The “Odyssey” by Homer portrays tones of toxic desiring, while Margaret Atwood’s poem, Siren Song” has tones of taunting boredom. Odysseus longs to hear the song of the Sirens even though he knows it would be detrimental to his life. In “Siren Song” the birds are teasing the reader about the meaning of their song that is not all that interesting to them.
The point of view in both of these poems is first person. The “Odyssey” is told from the perspective of Odysseus, who is affected by the song of the sirens, while “Siren Song” is told from the eyes of one of the siren birds. Odysseus tells the listener, “I signaled the crew with frowns to set me free” (21), if this had been from a different point of view, the reader would not be able to grasp just how much the speaker longs to hear the sirens. By Odysseus telling how he “stopped the ears of my comrades one by one” the reader can see firsthand what type of character he has, as he spend the morning molding this wax to save his fellow companions. If it had been someone else telling about this, the reader may have thought Odysseus was crazy for spending so much time molding the beeswax for no apparent reason.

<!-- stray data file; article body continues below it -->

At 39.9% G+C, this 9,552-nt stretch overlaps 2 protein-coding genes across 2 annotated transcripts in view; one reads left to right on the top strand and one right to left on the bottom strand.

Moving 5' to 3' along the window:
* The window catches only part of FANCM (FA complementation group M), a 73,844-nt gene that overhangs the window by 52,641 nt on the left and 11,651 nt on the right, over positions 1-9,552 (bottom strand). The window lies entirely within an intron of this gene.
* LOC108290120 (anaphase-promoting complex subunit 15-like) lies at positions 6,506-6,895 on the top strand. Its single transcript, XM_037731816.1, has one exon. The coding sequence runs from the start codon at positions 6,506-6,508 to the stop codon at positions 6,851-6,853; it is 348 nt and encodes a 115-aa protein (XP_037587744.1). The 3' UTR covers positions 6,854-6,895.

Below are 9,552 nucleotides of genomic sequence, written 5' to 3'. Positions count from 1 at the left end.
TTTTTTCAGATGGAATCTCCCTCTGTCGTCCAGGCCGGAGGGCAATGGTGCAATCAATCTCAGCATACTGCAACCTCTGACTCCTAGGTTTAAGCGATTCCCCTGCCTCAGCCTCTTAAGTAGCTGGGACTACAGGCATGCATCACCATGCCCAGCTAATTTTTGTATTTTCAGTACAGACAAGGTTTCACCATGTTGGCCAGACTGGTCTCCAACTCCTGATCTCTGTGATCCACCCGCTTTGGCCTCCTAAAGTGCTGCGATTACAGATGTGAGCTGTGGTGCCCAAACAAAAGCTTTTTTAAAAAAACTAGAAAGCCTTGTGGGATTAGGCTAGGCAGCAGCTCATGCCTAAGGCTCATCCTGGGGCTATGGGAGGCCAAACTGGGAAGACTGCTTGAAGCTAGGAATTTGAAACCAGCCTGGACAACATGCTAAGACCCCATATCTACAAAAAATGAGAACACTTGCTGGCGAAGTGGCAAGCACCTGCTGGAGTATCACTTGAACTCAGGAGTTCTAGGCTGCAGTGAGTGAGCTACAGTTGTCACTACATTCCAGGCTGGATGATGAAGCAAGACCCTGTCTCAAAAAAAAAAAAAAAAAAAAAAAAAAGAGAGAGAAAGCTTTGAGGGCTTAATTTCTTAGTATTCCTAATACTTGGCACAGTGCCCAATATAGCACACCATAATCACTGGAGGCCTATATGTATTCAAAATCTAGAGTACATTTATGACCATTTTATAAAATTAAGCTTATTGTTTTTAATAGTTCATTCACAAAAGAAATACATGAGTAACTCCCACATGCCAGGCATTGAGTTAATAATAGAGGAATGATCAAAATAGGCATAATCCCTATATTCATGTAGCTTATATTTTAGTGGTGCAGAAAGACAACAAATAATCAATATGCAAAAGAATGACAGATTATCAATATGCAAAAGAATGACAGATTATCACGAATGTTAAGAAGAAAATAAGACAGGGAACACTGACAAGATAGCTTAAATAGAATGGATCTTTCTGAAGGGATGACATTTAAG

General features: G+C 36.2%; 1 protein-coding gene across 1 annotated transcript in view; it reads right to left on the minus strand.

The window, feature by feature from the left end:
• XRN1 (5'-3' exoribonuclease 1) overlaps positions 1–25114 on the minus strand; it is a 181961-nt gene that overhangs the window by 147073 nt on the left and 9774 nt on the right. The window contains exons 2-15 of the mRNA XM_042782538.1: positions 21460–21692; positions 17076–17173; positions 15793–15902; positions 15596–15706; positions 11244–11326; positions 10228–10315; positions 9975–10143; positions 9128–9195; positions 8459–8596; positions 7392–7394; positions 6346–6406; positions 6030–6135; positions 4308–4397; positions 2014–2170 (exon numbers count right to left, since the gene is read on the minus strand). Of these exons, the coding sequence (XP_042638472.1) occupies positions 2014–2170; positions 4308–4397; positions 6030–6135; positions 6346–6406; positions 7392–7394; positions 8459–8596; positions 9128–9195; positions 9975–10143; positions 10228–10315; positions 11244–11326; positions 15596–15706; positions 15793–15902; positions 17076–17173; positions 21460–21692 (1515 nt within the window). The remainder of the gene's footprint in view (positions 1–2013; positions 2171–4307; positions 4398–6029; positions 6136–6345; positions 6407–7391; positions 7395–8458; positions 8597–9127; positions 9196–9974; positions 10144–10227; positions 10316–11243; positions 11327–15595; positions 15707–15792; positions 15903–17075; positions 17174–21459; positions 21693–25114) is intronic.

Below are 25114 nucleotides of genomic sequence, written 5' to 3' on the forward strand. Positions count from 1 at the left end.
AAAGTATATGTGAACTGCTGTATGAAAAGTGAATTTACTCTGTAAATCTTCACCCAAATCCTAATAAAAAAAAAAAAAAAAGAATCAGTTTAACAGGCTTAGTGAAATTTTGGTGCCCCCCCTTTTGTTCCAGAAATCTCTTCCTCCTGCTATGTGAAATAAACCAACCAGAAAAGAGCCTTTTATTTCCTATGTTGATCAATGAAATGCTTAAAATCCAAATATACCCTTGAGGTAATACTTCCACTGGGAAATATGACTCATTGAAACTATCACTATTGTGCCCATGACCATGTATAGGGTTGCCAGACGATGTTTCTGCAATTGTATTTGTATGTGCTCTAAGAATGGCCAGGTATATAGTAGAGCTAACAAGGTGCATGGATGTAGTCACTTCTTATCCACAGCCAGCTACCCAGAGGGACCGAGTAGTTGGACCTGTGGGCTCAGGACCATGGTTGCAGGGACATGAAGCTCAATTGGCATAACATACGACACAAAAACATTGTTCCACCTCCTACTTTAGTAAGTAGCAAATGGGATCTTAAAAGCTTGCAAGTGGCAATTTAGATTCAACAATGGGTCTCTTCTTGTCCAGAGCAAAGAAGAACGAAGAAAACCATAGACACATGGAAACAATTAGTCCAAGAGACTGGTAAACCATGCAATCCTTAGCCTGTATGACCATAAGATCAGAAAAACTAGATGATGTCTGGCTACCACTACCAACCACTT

By writing the “Siren Song” in first person, the reader is shown how the Sirens feel about their song. They know how much people desire to hear their song and they taunt the reader by hinting that they will tell the secret if the reader gets “me out of this bird suit”. The song is just a “cry for help” that the birds find “boring”, which, if it was written from any other point of view, would not be known about as it is “the song nobody knows”.
The diction of both of these poems conveys how each speaker feels about the siren song. Odysseus describes the song as “thrilling”, the birds having “thrilling voices” and that his heart “throbbed to listen longer”. The description of the song and voices shows how exciting and powerful it is to him. Odysseus’ description about his longing to hear more lets the reader see just how painful it is for him to have something so near him that he wants, but knows he cannot have. The portrayal of the sirens in “Siren Song” is completely different. The writer describes the song as “irresistible”, a “cry for help” and that it is a “boring song”. Instead of something thrilling, the birds find it dull and mundane since they know the meaning of it. It conveys the message that things are not what they seem. While Odysseus cannot get enough of the song, the siren birds cannot stand to sing it.
Mary Atwood, Siren Song